Los Angeles Is To X As NYC Is To the Ramones. Discuss.


Los Angeles is to X as New York is to the Ramones. Discuss.

Actually, not exactly. As X frontwoman Exene Cervenka relates, if it wasn’t for a review slagging the Ramones, X might not exist. Seems the negative notice assured future X guitarist Billy Zoom that another band was as aberrant as he wanted to be, and, joining with bassist John Doe, the duo sowed the seeds of X.

X play 11/30 and 12/1 at Irving Plaza, and 12/7 at The Wonder Bar, Asbury Park, NJ.

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As part of L.A.’s nascent punk scene, “We knew we were part of something that was gonna have an impact, whether it was five years of 20 years,” says Doe. “We didn’t know and we didn’t care.” Cut to 2012, 35 years later, and, as frontwoman (and former Doe spouse) Exene Cervenka says, “We failed or succeeded. But we’re still here.” As to how they’re celebrating? “Every year is the anniversary. You may not live to 100, so celebrate 97. I celebrate everything, every day.”

That edgy energy and attitude permeates an X show. If seeing X live is proof that “punk’s not dead,” then a conversation with Cervenka is a rally for punk positivity. Speaking both about the political and personal aftermath of super storm Sandy as well as generally, the 56-year-old believes that “All we have are each other and our words. The word is a power, a divine power. It’s up to us to discern what’s right and wrong, and speak.”

The poet-turned-singer has been doing so on record since 1980’s Los Angeles, the band’s aural love letter to a city. That year, this very paper voted the album #16 on the Pazz & Jop Critics Poll, and in the ensuing decades, the nine-song paean has lost none of its urgent relevancy. It was produced by Doors keyboardist Ray Manzarek, the poster boy for intellectual hippiedom, and a seemingly unlikely choice for L.A’s preeminent punkers. “New York had {Brian} Eno; we have Ray,” Cervenka quips. “He’s a magical person, a driving force in American culture. People did not understand my singing, the guitar sound. But he just corralled us a little bit.”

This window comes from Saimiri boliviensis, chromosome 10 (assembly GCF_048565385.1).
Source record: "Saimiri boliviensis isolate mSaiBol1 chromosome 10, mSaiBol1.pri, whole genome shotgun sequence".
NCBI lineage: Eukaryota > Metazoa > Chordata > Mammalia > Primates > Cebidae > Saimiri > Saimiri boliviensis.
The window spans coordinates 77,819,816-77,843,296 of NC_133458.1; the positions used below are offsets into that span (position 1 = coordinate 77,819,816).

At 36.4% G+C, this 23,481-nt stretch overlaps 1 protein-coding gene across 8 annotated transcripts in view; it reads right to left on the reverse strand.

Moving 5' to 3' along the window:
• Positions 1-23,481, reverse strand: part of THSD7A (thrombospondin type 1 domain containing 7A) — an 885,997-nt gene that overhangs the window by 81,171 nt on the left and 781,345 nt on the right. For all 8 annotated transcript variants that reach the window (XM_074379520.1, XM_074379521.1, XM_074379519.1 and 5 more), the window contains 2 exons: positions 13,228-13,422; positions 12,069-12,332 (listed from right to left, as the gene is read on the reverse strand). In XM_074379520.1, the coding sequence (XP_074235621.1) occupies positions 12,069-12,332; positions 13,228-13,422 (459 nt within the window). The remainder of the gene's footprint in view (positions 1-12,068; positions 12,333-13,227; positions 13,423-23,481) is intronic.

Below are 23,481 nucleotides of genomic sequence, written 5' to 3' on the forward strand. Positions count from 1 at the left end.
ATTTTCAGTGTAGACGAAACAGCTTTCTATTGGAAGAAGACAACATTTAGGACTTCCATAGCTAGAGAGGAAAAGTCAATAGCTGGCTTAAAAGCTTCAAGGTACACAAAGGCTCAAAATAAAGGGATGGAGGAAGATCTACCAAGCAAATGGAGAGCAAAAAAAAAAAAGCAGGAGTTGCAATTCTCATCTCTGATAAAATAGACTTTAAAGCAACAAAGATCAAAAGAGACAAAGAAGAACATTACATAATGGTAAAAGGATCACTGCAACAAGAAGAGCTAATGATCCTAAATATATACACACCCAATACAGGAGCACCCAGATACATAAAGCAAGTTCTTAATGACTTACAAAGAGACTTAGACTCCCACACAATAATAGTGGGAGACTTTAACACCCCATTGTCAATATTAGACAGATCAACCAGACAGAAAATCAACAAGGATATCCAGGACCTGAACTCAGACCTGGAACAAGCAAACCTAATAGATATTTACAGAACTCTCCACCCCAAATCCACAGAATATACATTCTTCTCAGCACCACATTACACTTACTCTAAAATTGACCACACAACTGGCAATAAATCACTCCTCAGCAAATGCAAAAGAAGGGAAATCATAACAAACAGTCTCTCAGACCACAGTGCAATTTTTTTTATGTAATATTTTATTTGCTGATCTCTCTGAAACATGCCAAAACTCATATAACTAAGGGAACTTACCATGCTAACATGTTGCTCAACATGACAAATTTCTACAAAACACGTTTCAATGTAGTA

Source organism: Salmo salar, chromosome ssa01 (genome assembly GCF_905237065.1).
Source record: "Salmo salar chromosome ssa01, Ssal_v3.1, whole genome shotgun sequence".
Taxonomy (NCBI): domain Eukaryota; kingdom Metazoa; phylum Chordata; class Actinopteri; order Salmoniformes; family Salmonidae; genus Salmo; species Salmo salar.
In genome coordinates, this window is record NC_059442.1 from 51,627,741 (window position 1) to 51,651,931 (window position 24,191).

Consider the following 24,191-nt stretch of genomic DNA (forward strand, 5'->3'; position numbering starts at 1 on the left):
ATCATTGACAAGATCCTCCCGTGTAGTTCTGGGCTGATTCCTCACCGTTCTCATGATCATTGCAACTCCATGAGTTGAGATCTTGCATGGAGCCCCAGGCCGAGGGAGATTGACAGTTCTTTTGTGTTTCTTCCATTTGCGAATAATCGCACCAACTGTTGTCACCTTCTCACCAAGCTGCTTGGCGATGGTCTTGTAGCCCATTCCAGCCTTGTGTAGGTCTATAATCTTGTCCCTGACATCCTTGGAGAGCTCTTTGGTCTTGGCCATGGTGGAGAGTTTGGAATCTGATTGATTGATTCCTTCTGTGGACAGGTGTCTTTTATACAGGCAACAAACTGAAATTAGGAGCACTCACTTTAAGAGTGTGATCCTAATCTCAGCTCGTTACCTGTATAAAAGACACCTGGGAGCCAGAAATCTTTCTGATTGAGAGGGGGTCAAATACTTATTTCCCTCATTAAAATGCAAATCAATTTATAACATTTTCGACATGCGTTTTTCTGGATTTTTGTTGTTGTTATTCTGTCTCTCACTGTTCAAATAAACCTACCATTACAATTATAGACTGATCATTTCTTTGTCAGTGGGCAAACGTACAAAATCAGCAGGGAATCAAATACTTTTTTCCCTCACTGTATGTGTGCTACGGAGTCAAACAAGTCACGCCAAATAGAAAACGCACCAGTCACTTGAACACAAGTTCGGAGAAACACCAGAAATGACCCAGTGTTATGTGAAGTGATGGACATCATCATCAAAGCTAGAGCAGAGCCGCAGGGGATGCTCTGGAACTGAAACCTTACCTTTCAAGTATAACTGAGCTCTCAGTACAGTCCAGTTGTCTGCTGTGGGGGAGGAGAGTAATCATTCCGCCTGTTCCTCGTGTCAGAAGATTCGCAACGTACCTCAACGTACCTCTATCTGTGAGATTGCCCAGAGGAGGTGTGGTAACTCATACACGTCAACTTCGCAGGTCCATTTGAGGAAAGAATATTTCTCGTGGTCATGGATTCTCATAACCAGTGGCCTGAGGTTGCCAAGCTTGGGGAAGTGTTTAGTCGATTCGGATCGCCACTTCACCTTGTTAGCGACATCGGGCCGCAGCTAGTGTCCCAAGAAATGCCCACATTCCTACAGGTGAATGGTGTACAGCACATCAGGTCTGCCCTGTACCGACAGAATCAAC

With half the album’s songs clocking in at less than three minutes, Los Angeles was an darkly beautiful chronicle of L.A.’s shadow side, rife with classics like the ‘Johny Hit and Run Paulene” and “The World’s a Mess; It’s in My Kiss.” LA-centric perspective perhaps, but in 80s, New York welcomed the quartet, even though Cervenka feels a false stereotype still exists. “LA had more irreverent brats, New York seemed very serious. People would make fun of LA, that we’re all comfortable in the sunshine, rich kids with pools. Of course, that’s so not true, but we have not yet dispelled that rumor.”

This trip to NYC and Jersey, though, Cervenka and the band are committed to Sandy-suffering citizens, joining Live Nation’s “New York Cares Coat Drive,” where, in exchange for a coat donation, the band will give away collectable songbooks from the late 1970’s to the first 100 to donate.

While punk started as a reaction to the coming age of corporate domination and the culture of phony manipulation, says Cervenka, fans shouldn’t assume that the band, on the road in middle age, have lost an iota of their original intent. As she observes, from what seems a place of still-genuine awe, “The show is the audience. They see four people, I see 800. It’s beautiful.”

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